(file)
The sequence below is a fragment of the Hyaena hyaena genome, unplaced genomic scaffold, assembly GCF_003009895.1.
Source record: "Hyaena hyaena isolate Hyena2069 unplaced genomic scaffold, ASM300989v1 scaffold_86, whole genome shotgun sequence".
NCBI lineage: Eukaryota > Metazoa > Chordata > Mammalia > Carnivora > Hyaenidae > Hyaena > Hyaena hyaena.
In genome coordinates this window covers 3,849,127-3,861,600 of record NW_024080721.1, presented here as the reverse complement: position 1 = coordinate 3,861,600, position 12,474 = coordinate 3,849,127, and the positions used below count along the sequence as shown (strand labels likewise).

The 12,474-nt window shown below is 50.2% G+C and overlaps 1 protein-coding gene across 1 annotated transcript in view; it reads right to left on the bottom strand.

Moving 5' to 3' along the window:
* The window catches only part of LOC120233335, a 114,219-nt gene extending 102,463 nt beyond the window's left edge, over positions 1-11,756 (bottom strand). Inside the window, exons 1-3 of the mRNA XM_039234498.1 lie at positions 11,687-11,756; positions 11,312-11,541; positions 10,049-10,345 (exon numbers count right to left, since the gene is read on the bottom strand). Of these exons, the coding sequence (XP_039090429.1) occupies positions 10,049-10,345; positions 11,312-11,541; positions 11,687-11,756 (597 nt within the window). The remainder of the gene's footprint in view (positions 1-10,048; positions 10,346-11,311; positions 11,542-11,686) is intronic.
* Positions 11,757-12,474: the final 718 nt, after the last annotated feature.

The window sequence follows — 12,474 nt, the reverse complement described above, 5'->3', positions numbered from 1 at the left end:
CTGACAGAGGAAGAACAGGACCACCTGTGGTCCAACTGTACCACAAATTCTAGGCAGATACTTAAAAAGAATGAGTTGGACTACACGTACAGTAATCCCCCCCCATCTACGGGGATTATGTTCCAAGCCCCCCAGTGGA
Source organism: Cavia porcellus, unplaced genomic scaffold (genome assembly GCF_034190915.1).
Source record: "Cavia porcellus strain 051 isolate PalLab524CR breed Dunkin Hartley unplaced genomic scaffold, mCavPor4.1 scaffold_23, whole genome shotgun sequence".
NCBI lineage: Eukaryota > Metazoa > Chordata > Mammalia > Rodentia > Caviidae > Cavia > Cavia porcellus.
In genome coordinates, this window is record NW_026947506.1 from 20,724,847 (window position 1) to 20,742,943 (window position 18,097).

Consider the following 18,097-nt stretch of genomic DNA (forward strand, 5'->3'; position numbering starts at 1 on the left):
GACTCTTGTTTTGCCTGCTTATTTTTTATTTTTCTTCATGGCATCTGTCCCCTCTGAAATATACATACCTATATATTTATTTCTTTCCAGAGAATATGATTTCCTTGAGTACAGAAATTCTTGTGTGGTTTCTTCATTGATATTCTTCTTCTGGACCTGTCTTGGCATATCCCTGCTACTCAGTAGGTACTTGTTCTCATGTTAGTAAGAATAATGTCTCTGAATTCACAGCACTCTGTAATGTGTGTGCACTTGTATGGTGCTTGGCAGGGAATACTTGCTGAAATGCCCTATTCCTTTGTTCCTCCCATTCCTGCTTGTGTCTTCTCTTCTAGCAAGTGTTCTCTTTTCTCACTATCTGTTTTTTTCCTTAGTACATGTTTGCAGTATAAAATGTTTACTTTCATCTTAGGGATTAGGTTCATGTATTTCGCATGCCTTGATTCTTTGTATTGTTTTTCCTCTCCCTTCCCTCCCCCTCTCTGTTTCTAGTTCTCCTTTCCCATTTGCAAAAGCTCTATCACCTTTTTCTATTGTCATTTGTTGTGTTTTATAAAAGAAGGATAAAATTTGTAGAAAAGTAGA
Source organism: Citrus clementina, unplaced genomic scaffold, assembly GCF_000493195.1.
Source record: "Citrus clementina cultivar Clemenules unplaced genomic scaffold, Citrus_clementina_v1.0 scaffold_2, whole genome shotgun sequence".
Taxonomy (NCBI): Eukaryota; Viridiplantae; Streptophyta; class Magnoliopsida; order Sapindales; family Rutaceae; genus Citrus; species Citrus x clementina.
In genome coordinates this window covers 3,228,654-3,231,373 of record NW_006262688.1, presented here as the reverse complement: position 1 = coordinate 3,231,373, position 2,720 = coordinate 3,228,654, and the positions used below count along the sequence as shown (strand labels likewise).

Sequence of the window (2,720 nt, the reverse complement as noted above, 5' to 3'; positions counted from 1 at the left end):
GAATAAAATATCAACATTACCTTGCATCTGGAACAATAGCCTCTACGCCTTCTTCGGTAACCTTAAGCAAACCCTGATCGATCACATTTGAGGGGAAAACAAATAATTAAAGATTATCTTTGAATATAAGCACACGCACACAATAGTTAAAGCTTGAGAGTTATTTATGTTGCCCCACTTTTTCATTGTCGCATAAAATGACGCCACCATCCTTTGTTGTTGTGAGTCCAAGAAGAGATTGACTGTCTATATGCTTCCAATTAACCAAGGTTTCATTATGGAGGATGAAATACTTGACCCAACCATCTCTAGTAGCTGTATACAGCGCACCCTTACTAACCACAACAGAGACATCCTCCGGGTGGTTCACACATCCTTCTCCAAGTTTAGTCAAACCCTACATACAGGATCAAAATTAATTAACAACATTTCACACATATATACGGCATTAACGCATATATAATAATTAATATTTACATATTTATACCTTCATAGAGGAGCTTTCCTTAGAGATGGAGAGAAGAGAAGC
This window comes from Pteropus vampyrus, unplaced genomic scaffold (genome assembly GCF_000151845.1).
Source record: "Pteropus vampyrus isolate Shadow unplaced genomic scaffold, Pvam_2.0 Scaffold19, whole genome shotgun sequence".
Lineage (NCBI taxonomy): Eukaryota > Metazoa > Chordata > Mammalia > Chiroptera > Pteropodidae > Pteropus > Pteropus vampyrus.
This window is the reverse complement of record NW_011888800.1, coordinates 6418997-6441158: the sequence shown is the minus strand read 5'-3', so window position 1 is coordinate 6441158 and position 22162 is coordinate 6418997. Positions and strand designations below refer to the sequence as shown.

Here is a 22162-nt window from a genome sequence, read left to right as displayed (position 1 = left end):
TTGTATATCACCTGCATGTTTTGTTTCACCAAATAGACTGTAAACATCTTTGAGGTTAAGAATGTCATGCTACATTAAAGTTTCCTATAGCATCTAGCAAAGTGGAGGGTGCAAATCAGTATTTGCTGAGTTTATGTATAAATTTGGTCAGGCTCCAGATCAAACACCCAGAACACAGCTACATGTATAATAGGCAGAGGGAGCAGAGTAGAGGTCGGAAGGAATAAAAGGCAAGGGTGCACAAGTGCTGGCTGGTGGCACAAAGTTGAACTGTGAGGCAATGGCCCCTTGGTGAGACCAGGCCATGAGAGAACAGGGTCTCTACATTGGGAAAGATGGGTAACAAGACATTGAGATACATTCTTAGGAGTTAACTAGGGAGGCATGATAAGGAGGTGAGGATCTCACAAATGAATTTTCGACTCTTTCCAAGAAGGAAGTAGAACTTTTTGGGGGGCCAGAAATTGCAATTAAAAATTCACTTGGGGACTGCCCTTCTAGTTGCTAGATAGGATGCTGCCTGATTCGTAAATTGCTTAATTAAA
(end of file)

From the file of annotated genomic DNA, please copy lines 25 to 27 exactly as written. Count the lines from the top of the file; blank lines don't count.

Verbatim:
Lineage (NCBI taxonomy): Eukaryota > Metazoa > Chordata > Mammalia > Chiroptera > Pteropodidae > Pteropus > Pteropus vampyrus.
This window is the reverse complement of record NW_011888800.1, coordinates 6418997-6441158: the sequence shown is the minus strand read 5'-3', so window position 1 is coordinate 6441158 and position 22162 is coordinate 6418997. Positions and strand designations below refer to the sequence as shown.

Here is a 22162-nt window from a genome sequence, read left to right as displayed (position 1 = left end):